I know Roger won’t like this episode.  He’s not Italian!  He won’t appreciate the value of having a plaque on the outside of your house that says you’re a mob boss.  (I am Italian, but don’t look like I should be!)  I can’t imagine Roger running up to help his son and beating people up on the steps of a Brooklyn/Chicago apartment complex with a pronounced “what have you … DONE?” and knocking someone out.  We learned this in grade school!    Would he advise youse to watch this episode?  Nah, of course not.  Youse have to be bawn on Stat-Nyland to appreciate some of that!  And although he might enjoy putting me in concrete galoshes for saying this, like Scotty, I think he’s better off keeping to that side of the pond.  (I’m not sure cement overshoes really is the right expression either though, Krako!)   But while I am totally sure I’m going to be right about this, I’m really picking on Roger in the same way that Kirk and Spock are very opposite but make a great team.  Roger and I tend to like the opposite things in the shows we watch but it’s made for some really interesting discussions and I think this episode is a prime directive… I mean prime example.   Like Spock, I can see Roger saying to me, “Sir, you are employing a double negative.”  I could also imagine Roger in the car being a bit worried that my driving is a bit different than his (and on the correct side of the road!)   Would we have it any other way?  Not for a moment.

I have always loved this episode but I have greater appreciation for it now because of the Kirk/Spock relationship that has developed over the last decade between me and Roger.  I intend to have a lot of fun with this going forward.  But that doesn’t mean I don’t see the flaws with it, and it has some.  Kirk’s solution isn’t the only wacky thing about the episode.  Gangsters who wear long johns under their pinstripe suits are less believable than a medical journal that employs a right hook for hysterical women.  But the most amazingly wacko thing about this episode is that the Enterprise has a stun setting on its phasers.  Let’s put this into context.  The Enterprise is a space ship – when will it go into battle against, say a Klingon ship, and need to knock it out cold?  Since when can ships be knocked out cold?  Maybe America should consider that instead of nukes!  Cleaner and no fall out!   The scene is fun, but it’s totally nonsensical.  Kirk’s attempt to come up with a card game might earn him a place in the Loony Labs hall of fame, but lord, couldn’t he come up with anything better than his psychopathic game of Fizzbin?  At least he had a chance to prove his athletic prowess when he leapt over those boxes in the street… they were about the size of a shoe box.  Oh look, and McCoy makes a mistake; he leaves his communicator behind.  If anyone would make a mistake, it was bound to be the dude who walked in from the cold starbase!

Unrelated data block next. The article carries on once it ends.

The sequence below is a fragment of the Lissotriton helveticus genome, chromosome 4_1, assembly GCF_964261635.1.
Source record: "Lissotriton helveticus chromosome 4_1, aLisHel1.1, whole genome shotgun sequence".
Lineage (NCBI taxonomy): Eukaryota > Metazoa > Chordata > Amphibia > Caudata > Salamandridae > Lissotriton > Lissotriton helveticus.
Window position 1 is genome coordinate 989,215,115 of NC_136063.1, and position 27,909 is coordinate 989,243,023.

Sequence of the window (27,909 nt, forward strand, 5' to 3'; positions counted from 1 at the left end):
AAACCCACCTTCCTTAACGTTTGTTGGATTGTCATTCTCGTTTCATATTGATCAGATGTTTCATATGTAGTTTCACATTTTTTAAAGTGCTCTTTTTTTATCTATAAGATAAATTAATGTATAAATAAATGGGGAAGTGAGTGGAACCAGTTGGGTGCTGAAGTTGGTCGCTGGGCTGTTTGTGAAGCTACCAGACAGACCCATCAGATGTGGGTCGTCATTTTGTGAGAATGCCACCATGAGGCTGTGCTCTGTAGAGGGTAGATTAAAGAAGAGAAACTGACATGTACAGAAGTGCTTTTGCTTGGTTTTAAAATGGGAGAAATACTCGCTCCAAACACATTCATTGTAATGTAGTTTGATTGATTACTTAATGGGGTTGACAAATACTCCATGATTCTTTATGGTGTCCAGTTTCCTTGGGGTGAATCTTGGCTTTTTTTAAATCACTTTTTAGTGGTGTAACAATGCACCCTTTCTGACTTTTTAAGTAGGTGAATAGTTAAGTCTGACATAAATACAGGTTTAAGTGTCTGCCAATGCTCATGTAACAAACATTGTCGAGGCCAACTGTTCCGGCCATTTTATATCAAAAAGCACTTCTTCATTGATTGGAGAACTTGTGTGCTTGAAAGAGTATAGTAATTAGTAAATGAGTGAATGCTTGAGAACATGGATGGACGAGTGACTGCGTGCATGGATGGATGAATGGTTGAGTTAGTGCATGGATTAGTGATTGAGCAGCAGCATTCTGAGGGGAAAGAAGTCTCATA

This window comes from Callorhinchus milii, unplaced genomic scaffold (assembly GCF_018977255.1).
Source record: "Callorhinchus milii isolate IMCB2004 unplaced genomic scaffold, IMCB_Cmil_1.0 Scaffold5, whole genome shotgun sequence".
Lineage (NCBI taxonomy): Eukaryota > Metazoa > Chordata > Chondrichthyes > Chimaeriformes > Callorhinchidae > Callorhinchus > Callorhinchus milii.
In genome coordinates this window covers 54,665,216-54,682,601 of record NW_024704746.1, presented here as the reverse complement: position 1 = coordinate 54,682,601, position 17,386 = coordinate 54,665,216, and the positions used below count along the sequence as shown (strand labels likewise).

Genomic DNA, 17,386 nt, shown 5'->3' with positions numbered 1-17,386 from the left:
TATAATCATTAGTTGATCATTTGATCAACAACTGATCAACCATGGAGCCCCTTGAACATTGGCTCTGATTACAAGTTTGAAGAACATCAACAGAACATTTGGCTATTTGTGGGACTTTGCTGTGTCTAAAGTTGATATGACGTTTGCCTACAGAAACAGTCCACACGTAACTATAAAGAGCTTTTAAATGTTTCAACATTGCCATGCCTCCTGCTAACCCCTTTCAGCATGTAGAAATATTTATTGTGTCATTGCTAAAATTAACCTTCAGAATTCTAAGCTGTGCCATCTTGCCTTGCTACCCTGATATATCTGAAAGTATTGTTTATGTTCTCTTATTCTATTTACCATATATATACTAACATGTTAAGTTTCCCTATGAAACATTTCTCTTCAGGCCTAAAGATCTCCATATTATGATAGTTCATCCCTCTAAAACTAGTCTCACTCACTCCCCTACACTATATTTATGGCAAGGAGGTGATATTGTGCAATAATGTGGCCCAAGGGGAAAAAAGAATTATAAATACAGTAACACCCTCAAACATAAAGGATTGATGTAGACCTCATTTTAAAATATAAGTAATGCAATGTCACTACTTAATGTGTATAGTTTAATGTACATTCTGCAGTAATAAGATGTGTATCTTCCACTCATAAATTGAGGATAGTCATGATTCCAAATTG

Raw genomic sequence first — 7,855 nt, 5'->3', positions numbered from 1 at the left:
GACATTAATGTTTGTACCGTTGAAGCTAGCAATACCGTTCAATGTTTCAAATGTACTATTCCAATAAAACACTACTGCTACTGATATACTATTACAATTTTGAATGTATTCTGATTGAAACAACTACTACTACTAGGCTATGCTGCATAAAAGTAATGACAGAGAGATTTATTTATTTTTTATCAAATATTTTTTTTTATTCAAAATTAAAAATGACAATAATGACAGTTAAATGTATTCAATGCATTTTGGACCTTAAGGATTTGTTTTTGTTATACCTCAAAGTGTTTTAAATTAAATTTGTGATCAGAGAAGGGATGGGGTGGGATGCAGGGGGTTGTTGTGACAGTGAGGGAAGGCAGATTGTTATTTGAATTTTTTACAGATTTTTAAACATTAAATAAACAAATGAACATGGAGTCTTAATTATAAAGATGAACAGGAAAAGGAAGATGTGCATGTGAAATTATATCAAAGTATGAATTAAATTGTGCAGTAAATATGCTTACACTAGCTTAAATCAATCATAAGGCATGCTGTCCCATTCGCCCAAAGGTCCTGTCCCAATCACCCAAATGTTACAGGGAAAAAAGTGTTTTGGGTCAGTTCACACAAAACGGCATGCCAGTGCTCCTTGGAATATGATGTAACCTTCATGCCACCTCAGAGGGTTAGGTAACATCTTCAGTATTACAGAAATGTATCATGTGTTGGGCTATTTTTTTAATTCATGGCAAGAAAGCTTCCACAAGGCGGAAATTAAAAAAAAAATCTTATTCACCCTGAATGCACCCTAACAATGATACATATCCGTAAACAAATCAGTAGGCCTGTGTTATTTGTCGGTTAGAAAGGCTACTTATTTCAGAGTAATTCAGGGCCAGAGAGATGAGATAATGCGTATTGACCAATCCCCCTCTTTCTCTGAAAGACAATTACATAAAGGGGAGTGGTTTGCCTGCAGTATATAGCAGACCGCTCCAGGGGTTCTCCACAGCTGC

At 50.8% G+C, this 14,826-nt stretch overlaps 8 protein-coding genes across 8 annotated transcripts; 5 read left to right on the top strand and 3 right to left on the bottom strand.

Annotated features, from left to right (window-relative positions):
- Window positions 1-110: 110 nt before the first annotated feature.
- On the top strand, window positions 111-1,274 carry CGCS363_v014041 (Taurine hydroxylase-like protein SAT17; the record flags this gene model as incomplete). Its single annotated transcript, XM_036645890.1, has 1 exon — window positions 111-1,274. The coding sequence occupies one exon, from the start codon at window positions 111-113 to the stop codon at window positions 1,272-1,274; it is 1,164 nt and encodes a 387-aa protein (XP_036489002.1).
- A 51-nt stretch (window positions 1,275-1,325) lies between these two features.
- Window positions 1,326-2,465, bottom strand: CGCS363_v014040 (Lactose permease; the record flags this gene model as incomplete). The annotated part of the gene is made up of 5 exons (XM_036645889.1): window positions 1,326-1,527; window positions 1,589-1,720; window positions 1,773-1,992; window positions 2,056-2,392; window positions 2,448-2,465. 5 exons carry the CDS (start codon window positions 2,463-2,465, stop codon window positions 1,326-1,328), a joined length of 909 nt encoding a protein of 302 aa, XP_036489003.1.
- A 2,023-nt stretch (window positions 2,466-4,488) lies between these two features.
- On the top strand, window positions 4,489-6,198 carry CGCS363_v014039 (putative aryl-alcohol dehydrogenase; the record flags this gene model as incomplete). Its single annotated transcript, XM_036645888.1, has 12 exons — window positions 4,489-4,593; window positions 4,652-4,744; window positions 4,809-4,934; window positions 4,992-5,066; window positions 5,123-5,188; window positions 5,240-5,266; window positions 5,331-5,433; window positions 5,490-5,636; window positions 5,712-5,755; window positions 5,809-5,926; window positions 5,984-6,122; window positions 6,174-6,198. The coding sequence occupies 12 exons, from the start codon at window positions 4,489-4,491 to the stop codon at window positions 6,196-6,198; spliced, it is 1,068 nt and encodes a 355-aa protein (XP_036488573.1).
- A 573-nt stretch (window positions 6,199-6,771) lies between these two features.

One more personal note about this episode: my older son loves cars.  I see about as much in cars as I do in string; useful, but nothing to write home about.  Unless you’re dealing with a certain type of car… the type, ironically, in this episode.  And I wonder about the old chicken and the egg; what came first, my love of those cars, or this episode that dropped the idea into my head to begin with?  Considering I was watching Trek when I was 3, I have a suspicion.